Each day is a blessing: Erin Maher's story
May 12, 2023
Erin Maher credits her daughter with saving her life. In 2016, 32-year-old Erin discovered a pea-size lump in her breast two months before realizing she was pregnant with her second child.
“Several doctors told me it couldn’t be cancer; I was too young,” says Erin. "When I learned I was pregnant, I switched to an OB/GYN at Legacy." Erin said the doctor referred her to the Legacy Cancer Institute for a consult, where she was immediately diagnosed with stage three triple-negative breast cancer. “I was desperate to be heard and was ignored by doctors for months,” says Erin. “I was quite distraught about the excuses I was given and why they thought I was wrong.”
Dr. Nathalie Johnson, senior medical director for the Legacy Cancer Institute, said triple negative is an aggressive form of breast cancer that requires chemotherapy. “We take a holistic approach to treatment which includes the obstetrician and the oncologist.”
Erin had port surgery to receive the chemotherapy, and at 15 weeks pregnant, she started treatment to fight this aggressive cancer.
Four months later, she had a lumpectomy. Though the placenta protects the baby from chemotherapy, Erin chose a lumpectomy instead of a mastectomy because she didn’t want to be under anesthesia that long.
She endured chemotherapy treatment from August to December. At the time, her husband worked at Legacy and came to see her during her appointments at Legacy Good Samaritan Medical Center. She often had two to three weekly appointments between the cancer treatment and pregnancy.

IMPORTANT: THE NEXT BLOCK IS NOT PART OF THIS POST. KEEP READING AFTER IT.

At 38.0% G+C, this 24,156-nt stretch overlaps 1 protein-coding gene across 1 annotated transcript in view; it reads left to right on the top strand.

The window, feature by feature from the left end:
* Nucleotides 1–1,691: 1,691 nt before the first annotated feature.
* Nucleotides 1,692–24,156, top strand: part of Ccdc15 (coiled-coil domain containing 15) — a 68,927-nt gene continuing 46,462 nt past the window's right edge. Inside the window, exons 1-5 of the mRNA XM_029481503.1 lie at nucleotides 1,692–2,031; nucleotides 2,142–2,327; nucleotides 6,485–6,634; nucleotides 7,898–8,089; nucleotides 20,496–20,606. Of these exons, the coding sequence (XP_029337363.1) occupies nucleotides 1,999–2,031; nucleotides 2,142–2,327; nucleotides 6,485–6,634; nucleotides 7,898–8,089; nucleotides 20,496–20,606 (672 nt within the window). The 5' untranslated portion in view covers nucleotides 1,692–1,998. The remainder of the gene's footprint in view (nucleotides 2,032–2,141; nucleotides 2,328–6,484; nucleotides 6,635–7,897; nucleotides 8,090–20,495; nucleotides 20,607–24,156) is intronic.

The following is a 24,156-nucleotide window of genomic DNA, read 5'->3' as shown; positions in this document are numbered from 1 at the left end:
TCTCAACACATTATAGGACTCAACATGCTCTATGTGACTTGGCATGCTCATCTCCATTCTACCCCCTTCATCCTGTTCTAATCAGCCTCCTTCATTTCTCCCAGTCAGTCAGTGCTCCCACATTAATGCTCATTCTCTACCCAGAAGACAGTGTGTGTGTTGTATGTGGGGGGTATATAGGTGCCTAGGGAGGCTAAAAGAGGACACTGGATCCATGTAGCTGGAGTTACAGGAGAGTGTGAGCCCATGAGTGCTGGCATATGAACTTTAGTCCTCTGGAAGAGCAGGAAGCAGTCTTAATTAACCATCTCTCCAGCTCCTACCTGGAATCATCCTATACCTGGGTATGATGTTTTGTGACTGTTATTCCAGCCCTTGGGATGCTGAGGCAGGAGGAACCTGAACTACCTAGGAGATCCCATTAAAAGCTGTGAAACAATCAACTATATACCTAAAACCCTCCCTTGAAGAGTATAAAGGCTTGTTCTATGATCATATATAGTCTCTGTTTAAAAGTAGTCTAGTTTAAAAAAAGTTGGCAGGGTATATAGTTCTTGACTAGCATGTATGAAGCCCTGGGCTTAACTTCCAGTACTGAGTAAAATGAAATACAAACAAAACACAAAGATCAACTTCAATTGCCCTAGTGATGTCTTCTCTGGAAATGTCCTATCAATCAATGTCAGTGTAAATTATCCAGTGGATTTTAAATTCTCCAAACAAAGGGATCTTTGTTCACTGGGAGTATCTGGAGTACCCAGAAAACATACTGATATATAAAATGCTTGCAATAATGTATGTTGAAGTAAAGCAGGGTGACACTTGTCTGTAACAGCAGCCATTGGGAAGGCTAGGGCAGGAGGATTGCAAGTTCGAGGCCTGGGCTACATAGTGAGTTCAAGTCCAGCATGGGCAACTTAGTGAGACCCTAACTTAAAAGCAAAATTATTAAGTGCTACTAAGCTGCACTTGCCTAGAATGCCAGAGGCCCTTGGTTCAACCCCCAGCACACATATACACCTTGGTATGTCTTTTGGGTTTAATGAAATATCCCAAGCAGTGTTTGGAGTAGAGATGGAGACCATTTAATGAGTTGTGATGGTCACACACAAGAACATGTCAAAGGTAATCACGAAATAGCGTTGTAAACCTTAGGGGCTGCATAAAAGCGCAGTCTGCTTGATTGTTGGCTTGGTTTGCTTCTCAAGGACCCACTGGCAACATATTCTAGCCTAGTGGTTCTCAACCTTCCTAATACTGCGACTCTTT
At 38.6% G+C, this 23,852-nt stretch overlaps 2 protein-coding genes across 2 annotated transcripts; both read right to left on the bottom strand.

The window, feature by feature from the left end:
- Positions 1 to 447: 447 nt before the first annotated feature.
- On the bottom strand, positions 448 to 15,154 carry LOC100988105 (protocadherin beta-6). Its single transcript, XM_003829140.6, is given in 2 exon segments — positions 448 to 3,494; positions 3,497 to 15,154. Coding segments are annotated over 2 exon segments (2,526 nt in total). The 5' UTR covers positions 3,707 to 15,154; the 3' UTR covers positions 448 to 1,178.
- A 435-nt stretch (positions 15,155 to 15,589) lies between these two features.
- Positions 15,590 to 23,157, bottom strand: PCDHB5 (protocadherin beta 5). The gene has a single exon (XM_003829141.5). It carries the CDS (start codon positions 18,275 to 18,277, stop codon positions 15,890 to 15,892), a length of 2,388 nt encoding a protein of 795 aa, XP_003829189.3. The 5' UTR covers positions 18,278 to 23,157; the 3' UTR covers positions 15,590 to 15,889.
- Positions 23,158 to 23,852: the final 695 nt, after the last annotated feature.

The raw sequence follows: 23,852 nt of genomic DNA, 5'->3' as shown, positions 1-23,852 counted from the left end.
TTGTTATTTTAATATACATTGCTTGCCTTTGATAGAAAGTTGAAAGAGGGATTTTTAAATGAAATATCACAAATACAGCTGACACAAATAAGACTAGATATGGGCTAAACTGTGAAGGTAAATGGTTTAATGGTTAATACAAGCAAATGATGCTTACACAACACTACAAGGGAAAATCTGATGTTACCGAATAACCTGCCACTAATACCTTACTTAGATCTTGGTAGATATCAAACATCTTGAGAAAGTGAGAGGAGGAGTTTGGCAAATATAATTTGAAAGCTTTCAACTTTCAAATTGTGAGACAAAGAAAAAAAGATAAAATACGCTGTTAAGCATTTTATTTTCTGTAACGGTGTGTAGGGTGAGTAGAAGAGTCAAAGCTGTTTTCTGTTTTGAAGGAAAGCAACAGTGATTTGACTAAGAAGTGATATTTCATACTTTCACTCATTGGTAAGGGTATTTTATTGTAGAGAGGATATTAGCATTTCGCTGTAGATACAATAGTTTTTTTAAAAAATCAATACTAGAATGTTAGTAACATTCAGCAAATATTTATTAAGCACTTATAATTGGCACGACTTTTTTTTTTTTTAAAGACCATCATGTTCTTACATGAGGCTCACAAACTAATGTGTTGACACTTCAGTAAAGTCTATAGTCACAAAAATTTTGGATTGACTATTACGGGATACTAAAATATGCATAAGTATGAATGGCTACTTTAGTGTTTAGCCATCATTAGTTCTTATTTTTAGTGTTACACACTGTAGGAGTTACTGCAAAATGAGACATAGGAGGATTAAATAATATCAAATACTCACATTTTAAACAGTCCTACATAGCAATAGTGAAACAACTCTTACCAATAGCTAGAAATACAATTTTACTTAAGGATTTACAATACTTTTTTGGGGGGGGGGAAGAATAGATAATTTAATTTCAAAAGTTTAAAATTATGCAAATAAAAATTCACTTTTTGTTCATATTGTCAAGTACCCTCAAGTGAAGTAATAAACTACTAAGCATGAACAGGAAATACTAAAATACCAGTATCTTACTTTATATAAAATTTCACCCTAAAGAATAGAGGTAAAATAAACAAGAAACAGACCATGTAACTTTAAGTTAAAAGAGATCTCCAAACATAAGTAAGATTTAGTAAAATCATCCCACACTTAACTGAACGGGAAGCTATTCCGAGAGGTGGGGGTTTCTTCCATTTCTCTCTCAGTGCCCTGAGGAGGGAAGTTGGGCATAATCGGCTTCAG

“I’m grateful for the support of my family and friends who helped me during this difficult time with my 2-year-old son and my husband,” says Erin.
The tumor did shrink, but not for long. As the baby grew, so did her tumor. Soon, it was the size of a peach. Erin was induced five weeks before her due date and amazingly had an easy birth experience bringing a healthy 5-pound, 6-ounce girl named Illianna into the world.
Erin still had four more rounds of chemotherapy, 38 rounds of radiation, and nine months of oral chemotherapy. Afterward, she had several months of scans to ensure the cancer didn’t reappear. Because of the chemotherapy, she couldn’t breastfeed but did feed her daughter with donated breast milk.
Illianna is an energetic, fiery redhead kindergartener today, and Erin passed her five-year mark with no cancer detected. Erin makes every day worthwhile. She loves life, likes to laugh, and enjoys her job with an educational program that helps parents with resources.
“I live my life to the fullest. I focus on family time, and we even added a new family member, a 90-pound rescue dog who thinks he’s a lap dog.”
Erin has a message for survivors. "While I approached my diagnosis with humor, I must admit that the worst part about cancer is that you see each day as a curse, a fight,” she said. “Still, the best part about surviving is that now you can see each day as a blessing and be grateful for every Mother’s Day, birthday, every sunrise, and every milestone for the rest of your life."
|Vicki Guinn, MS
|Photo credits: Erin Maher||Legacy Health Cancer Institute|